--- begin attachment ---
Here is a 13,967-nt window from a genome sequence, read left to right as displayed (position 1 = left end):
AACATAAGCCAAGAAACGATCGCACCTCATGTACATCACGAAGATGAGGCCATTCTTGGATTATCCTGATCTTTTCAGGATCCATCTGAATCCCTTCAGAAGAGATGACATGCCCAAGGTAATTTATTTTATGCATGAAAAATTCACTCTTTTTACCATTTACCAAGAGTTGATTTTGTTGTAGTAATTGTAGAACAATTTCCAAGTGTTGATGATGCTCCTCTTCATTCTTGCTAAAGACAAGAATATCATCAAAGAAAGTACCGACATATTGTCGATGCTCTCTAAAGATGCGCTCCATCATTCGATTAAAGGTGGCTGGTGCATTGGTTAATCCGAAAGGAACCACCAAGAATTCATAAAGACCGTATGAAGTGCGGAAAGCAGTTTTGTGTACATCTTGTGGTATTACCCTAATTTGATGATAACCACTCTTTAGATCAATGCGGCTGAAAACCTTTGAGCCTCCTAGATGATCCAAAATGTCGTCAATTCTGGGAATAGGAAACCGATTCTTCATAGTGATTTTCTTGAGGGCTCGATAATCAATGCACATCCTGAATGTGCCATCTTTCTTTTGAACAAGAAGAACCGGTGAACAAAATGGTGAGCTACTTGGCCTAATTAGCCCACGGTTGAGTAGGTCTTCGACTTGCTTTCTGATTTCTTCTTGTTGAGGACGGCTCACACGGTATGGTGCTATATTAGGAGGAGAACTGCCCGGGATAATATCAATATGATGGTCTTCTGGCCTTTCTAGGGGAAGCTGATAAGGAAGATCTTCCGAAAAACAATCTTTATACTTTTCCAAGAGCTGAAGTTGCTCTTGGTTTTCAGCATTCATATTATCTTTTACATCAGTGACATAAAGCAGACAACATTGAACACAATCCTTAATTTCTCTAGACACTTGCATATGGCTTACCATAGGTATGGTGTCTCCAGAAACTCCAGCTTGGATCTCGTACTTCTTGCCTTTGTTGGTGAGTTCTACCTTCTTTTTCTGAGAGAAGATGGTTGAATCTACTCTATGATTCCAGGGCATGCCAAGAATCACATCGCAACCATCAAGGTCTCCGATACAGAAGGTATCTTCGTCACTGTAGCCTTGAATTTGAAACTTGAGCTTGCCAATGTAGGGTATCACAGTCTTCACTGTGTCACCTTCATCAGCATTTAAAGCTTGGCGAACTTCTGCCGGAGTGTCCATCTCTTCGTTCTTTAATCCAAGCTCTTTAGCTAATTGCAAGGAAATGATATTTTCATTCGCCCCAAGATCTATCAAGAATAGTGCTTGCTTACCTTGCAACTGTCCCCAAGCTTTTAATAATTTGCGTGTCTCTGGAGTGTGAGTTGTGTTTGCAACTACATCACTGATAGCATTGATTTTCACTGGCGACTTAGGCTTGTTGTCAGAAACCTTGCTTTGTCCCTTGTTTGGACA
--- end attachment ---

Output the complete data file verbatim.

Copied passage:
Here is a 13,967-nt window from a genome sequence, read left to right as displayed (position 1 = left end):
AACATAAGCCAAGAAACGATCGCACCTCATGTACATCACGAAGATGAGGCCATTCTTGGATTATCCTGATCTTTTCAGGATCCATCTGAATCCCTTCAGAAGAGATGACATGCCCAAGGTAATTTATTTTATGCATGAAAAATTCACTCTTTTTACCATTTACCAAGAGTTGATTTTGTTGTAGTAATTGTAGAACAATTTCCAAGTGTTGATGATGCTCCTCTTCATTCTTGCTAAAGACAAGAATATCATCAAAGAAAGTACCGACATATTGTCGATGCTCTCTAAAGATGCGCTCCATCATTCGATTAAAGGTGGCTGGTGCATTGGTTAATCCGAAAGGAACCACCAAGAATTCATAAAGACCGTATGAAGTGCGGAAAGCAGTTTTGTGTACATCTTGTGGTATTACCCTAATTTGATGATAACCACTCTTTAGATCAATGCGGCTGAAAACCTTTGAGCCTCCTAGATGATCCAAAATGTCGTCAATTCTGGGAATAGGAAACCGATTCTTCATAGTGATTTTCTTGAGGGCTCGATAATCAATGCACATCCTGAATGTGCCATCTTTCTTTTGAACAAGAAGAACCGGTGAACAAAATGGTGAGCTACTTGGCCTAATTAGCCCACGGTTGAGTAGGTCTTCGACTTGCTTTCTGATTTCTTCTTGTTGAGGACGGCTCACACGGTATGGTGCTATATTAGGAGGAGAACTGCCCGGGATAATATCAATATGATGGTCTTCTGGCCTTTCTAGGGGAAGCTGATAAGGAAGATCTTCCGAAAAACAATCTTTATACTTTTCCAAGAGCTGAAGTTGCTCTTGGTTTTCAGCATTCATATTATCTTTTACATCAGTGACATAAAGCAGACAACATTGAACACAATCCTTAATTTCTCTAGACACTTGCATATGGCTTACCATAGGTATGGTGTCTCCAGAAACTCCAGCTTGGATCTCGTACTTCTTGCCTTTGTTGGTGAGTTCTACCTTCTTTTTCTGAGAGAAGATGGTTGAATCTACTCTATGATTCCAGGGCATGCCAAGAATCACATCGCAACCATCAAGGTCTCCGATACAGAAGGTATCTTCGTCACTGTAGCCTTGAATTTGAAACTTGAGCTTGCCAATGTAGGGTATCACAGTCTTCACTGTGTCACCTTCATCAGCATTTAAAGCTTGGCGAACTTCTGCCGGAGTGTCCATCTCTTCGTTCTTTAATCCAAGCTCTTTAGCTAATTGCAAGGAAATGATATTTTCATTCGCCCCAAGATCTATCAAGAATAGTGCTTGCTTACCTTGCAACTGTCCCCAAGCTTTTAATAATTTGCGTGTCTCTGGAGTGTGAGTTGTGTTTGCAACTACATCACTGATAGCATTGATTTTCACTGGCGACTTAGGCTTGTTGTCAGAAACCTTGCTTTGTCCCTTGTTTGGACA